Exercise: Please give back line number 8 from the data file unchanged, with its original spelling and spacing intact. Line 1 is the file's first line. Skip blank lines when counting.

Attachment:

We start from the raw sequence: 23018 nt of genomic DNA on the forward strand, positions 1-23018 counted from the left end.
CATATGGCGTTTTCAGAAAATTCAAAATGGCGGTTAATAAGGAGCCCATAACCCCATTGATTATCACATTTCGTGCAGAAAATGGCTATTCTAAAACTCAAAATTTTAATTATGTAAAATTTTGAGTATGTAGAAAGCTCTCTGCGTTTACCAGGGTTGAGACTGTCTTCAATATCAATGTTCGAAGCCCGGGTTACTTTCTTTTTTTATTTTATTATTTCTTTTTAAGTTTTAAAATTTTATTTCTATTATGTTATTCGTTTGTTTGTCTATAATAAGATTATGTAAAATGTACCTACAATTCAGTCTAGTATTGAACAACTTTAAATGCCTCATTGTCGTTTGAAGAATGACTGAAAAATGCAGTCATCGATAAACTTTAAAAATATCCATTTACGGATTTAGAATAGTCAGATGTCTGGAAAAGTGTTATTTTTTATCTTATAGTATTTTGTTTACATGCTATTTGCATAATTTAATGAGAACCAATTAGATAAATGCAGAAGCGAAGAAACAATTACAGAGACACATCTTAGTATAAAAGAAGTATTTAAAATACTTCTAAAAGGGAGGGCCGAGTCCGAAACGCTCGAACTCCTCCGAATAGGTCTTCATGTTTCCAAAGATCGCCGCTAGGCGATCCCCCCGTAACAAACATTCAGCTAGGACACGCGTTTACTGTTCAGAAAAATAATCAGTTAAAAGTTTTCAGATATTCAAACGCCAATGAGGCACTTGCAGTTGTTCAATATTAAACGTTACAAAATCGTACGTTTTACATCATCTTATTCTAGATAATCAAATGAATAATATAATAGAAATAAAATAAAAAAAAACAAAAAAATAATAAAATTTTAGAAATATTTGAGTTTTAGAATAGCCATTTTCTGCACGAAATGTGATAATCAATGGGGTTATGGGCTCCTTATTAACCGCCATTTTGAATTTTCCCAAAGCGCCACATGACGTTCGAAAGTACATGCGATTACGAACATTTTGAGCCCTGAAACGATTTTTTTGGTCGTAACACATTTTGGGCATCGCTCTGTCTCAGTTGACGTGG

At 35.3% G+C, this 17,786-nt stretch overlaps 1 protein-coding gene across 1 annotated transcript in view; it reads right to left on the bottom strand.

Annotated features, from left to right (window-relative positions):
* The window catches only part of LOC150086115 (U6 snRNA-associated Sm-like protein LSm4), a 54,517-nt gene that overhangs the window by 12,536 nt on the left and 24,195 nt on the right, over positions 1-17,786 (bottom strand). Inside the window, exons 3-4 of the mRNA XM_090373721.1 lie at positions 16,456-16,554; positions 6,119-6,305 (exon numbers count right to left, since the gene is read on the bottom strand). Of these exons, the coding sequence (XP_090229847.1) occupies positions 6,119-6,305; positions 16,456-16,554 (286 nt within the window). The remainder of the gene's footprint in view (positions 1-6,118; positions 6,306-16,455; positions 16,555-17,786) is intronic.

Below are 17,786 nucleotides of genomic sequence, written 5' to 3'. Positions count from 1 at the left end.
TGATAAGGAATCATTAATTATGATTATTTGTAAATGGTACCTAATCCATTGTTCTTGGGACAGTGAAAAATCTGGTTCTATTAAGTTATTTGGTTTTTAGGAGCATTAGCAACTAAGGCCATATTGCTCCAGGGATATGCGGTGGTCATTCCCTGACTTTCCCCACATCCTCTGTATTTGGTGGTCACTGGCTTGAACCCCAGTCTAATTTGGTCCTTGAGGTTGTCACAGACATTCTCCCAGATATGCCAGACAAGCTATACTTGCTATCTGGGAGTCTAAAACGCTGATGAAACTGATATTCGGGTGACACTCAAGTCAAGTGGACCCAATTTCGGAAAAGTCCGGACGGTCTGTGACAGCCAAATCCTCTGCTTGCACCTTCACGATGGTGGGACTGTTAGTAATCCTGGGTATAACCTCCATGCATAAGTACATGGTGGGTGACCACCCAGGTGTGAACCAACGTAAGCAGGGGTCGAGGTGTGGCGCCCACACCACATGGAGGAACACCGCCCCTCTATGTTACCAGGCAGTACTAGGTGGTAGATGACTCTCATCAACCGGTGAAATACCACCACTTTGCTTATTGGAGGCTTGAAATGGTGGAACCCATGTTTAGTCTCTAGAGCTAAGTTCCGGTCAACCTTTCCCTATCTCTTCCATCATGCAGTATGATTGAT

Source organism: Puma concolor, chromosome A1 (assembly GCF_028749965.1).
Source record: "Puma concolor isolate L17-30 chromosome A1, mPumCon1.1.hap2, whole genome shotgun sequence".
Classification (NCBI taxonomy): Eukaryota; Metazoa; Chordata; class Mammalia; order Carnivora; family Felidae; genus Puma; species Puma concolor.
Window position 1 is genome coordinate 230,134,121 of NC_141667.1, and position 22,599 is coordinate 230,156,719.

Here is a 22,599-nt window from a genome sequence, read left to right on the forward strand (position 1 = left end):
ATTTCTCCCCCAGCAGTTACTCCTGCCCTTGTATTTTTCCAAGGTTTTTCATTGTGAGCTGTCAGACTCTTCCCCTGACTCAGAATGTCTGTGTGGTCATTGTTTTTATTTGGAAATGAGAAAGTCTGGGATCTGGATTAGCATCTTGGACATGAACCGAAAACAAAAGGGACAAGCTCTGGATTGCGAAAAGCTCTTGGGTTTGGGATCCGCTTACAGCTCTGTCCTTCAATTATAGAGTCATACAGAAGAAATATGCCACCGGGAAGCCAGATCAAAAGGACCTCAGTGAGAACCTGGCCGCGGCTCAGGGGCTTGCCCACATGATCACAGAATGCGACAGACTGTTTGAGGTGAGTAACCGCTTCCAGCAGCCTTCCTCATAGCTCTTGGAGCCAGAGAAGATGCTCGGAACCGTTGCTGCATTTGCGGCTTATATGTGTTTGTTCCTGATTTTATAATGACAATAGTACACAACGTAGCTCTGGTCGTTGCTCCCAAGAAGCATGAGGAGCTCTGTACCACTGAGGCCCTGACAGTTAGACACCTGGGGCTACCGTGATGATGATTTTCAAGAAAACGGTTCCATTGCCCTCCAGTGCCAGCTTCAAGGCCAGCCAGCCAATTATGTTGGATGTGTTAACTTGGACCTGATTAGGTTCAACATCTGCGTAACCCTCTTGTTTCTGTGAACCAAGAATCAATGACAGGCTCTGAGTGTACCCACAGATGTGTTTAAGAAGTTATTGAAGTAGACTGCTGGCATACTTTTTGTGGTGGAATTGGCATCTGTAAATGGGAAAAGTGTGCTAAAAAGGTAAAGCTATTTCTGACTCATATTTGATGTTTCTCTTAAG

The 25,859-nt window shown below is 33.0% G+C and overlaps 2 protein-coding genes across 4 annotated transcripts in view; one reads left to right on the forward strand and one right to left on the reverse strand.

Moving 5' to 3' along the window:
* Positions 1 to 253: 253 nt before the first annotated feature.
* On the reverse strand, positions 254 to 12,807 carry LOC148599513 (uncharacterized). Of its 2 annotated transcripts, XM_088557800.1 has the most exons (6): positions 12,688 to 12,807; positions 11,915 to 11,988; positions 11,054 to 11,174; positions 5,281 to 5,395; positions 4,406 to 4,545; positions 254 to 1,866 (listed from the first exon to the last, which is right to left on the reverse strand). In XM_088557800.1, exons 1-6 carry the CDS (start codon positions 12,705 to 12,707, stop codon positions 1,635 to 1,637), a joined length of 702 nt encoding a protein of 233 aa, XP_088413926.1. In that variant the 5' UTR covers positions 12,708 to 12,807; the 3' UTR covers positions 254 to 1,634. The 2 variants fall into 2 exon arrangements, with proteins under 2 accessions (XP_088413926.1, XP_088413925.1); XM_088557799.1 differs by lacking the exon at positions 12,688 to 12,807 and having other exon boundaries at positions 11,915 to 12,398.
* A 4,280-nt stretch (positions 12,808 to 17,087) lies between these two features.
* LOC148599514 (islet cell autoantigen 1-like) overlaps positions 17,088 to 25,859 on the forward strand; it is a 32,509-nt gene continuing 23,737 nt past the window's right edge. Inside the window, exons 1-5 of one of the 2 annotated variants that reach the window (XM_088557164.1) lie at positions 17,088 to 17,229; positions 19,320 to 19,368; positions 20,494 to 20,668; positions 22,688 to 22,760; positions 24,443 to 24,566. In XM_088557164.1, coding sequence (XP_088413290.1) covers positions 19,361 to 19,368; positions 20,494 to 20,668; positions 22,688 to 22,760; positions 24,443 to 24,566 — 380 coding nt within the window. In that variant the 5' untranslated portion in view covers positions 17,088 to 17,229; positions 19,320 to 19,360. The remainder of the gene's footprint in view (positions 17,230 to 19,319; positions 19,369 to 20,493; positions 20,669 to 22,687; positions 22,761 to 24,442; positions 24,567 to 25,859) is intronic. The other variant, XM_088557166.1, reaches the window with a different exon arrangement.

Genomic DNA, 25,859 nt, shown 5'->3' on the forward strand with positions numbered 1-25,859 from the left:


Source organism: Puma concolor, chromosome A1 (assembly GCF_028749965.1).